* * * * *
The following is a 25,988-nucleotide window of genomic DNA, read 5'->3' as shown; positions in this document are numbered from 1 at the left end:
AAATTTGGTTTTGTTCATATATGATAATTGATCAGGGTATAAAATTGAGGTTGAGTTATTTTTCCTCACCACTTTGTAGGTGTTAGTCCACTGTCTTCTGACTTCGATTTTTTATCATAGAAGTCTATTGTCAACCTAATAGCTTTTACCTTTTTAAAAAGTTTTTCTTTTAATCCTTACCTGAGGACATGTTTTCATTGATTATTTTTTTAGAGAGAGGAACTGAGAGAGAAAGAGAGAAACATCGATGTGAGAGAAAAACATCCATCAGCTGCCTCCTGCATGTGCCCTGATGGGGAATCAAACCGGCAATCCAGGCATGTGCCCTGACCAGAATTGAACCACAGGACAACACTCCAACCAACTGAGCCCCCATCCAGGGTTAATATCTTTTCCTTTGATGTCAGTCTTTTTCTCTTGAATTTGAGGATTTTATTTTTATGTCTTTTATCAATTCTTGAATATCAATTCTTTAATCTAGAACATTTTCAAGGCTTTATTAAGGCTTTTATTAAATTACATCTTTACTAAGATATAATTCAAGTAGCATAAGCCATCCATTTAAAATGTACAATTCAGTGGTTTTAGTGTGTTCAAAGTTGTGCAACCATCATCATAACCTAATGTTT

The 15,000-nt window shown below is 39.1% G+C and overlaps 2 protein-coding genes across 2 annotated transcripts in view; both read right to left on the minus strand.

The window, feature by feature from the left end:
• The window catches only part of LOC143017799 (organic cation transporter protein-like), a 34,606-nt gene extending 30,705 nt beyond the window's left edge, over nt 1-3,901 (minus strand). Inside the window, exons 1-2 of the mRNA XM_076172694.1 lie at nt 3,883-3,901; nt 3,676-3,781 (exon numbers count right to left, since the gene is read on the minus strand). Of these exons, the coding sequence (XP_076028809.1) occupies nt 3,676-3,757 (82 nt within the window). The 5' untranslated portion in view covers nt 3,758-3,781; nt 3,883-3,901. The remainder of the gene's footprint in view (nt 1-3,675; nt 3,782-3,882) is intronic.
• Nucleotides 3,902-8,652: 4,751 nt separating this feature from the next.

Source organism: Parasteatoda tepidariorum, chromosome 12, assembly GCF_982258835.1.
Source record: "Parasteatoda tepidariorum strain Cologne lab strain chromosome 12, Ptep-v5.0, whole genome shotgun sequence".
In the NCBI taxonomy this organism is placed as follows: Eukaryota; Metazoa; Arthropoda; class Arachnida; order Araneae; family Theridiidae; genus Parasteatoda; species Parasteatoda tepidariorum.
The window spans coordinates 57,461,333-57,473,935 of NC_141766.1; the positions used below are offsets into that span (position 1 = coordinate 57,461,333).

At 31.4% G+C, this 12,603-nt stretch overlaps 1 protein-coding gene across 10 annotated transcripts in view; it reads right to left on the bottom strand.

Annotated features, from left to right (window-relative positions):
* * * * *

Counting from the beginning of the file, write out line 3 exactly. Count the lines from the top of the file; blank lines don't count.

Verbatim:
The 15,000-nt window shown below is 39.1% G+C and overlaps 2 protein-coding genes across 2 annotated transcripts in view; both read right to left on the minus strand.